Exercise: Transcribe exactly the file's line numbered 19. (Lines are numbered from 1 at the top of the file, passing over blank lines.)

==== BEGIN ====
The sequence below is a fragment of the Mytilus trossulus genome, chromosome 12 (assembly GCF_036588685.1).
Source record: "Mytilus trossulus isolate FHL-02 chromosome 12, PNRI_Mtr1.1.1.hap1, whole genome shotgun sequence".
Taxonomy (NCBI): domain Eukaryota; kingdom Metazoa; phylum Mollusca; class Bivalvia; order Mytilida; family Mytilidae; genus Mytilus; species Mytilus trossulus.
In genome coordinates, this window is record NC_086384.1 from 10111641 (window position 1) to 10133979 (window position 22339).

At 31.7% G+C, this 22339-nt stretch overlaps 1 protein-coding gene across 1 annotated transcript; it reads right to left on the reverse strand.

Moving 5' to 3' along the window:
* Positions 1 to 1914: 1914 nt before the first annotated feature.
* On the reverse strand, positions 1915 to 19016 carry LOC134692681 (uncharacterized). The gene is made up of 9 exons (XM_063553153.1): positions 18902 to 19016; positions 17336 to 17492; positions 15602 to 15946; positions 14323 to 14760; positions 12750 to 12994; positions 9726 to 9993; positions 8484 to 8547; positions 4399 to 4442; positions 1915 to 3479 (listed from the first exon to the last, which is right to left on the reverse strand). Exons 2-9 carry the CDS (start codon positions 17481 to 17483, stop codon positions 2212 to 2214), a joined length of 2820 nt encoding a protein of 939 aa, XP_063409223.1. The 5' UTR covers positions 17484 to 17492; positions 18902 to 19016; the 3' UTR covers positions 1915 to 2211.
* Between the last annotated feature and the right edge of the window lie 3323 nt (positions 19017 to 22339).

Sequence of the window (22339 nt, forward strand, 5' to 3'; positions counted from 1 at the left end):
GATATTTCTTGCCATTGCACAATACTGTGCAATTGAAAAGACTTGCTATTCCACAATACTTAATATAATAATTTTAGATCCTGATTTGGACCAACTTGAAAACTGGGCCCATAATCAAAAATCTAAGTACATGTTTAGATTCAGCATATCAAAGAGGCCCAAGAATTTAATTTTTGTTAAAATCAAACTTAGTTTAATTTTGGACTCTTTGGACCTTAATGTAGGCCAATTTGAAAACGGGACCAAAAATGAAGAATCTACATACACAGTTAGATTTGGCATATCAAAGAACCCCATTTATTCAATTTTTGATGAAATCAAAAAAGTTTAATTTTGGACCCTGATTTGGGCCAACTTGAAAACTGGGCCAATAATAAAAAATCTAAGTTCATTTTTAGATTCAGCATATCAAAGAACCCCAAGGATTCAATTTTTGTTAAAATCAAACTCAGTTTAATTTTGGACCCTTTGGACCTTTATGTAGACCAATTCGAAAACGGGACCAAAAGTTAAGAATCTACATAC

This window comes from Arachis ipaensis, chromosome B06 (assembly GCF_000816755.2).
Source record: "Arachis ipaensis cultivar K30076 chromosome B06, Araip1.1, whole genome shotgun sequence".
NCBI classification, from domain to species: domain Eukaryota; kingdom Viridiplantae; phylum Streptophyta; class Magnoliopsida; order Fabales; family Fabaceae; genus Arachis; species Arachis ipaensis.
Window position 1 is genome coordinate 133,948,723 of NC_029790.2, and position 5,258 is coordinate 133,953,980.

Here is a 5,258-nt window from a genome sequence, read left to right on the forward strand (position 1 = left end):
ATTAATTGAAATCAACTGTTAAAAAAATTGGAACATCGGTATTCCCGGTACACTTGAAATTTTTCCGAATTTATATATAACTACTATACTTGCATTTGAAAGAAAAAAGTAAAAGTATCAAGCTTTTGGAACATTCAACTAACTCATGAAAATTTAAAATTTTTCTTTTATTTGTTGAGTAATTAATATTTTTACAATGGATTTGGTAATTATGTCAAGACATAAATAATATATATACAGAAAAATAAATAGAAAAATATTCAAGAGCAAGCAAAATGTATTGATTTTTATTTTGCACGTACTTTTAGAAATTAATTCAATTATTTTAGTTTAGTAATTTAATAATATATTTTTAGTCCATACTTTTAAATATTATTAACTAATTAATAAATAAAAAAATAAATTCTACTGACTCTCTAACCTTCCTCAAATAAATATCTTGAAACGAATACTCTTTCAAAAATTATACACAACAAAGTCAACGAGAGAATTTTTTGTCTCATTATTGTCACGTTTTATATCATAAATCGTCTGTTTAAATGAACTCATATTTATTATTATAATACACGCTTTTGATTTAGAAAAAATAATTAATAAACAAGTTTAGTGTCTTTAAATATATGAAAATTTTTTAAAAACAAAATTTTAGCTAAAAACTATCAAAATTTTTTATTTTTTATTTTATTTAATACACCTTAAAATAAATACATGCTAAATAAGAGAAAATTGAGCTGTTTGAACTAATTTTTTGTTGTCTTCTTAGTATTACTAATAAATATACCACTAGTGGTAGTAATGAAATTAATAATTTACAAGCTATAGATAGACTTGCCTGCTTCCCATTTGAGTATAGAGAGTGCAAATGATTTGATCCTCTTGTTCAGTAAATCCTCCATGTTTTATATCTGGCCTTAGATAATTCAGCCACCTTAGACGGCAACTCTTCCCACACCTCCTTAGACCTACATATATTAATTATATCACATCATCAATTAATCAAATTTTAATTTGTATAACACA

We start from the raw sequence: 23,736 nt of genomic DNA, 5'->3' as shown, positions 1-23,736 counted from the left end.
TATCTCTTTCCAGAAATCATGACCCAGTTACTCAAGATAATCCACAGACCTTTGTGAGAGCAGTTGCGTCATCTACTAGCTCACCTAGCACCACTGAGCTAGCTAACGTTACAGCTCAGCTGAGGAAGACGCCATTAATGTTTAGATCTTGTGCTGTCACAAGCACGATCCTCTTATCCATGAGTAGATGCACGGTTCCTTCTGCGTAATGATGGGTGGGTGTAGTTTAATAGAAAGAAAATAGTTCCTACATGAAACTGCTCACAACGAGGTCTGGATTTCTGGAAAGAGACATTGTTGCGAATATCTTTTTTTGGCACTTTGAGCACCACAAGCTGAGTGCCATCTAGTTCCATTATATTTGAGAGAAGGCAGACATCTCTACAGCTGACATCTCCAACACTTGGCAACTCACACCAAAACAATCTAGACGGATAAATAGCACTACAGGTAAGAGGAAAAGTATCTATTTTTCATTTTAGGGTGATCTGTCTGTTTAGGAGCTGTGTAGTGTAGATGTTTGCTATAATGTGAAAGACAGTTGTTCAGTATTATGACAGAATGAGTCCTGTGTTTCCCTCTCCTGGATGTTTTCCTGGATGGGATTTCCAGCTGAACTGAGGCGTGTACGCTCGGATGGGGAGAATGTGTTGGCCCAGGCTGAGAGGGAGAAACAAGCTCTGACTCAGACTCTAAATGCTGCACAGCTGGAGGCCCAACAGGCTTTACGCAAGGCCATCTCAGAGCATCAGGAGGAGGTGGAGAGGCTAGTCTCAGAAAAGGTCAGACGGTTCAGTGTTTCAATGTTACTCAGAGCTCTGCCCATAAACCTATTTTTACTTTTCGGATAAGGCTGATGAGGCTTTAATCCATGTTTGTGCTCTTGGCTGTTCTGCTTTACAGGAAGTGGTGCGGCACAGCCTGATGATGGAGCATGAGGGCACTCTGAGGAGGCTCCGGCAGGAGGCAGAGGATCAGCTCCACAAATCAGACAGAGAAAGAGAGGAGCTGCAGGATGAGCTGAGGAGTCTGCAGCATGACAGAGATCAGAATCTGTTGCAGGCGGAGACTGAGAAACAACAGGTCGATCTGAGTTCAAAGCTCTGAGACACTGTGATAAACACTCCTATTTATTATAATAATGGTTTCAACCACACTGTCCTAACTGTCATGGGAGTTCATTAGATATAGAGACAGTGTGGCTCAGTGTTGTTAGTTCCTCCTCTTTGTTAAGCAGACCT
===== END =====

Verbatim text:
TATCTCTTTCCAGAAATCATGACCCAGTTACTCAAGATAATCCACAGACCTTTGTGAGAGCAGTTGCGTCATCTACTAGCTCACCTAGCACCACTGAGCTAGCTAACGTTACAGCTCAGCTGAGGAAGACGCCATTAATGTTTAGATCTTGTGCTGTCACAAGCACGATCCTCTTATCCATGAGTAGATGCACGGTTCCTTCTGCGTAATGATGGGTGGGTGTAGTTTAATAGAAAGAAAATAGTTCCTACATGAAACTGCTCACAACGAGGTCTGGATTTCTGGAAAGAGACATTGTTGCGAATATCTTTTTTTGGCACTTTGAGCACCACAAGCTGAGTGCCATCTAGTTCCATTATATTTGAGAGAAGGCAGACATCTCTACAGCTGACATCTCCAACACTTGGCAACTCACACCAAAACAATCTAGACGGATAAATAGCACTACAGGTAAGAGGAAAAGTATCTATTTTTCATTTTAGGGTGATCTGTCTGTTTAGGAGCTGTGTAGTGTAGATGTTTGCTATAATGTGAAAGACAGTTGTTCAGTATTATGACAGAATGAGTCCTGTGTTTCCCTCTCCTGGATGTTTTCCTGGATGGGATTTCCAGCTGAACTGAGGCGTGTACGCTCGGATGGGGAGAATGTGTTGGCCCAGGCTGAGAGGGAGAAACAAGCTCTGACTCAGACTCTAAATGCTGCACAGCTGGAGGCCCAACAGGCTTTACGCAAGGCCATCTCAGAGCATCAGGAGGAGGTGGAGAGGCTAGTCTCAGAAAAGGTCAGACGGTTCAGTGTTTCAATGTTACTCAGAGCTCTGCCCATAAACCTATTTTTACTTTTCGGATAAGGCTGATGAGGCTTTAATCCATGTTTGTGCTCTTGGCTGTTCTGCTTTACAGGAAGTGGTGCGGCACAGCCTGATGATGGAGCATGAGGGCACTCTGAGGAGGCTCCGGCAGGAGGCAGAGGATCAGCTCCACAAATCAGACAGAGAAAGAGAGGAGCTGCAGGATGAGCTGAGGAGTCTGCAGCATGACAGAGATCAGAATCTGTTGCAGGCGGAGACTGAGAAACAACAGGTCGATCTGAGTTCAAAGCTCTGAGACACTGTGATAAACACTCCTATTTATTATAATAATGGTTTCAACCACACTGTCCTAACTGTCATGGGAGTTCATTAGATATAGAGACAGTGTGGCTCAGTGTTGTTAGTTCCTCCTCTTTGTTAAGCAGACCT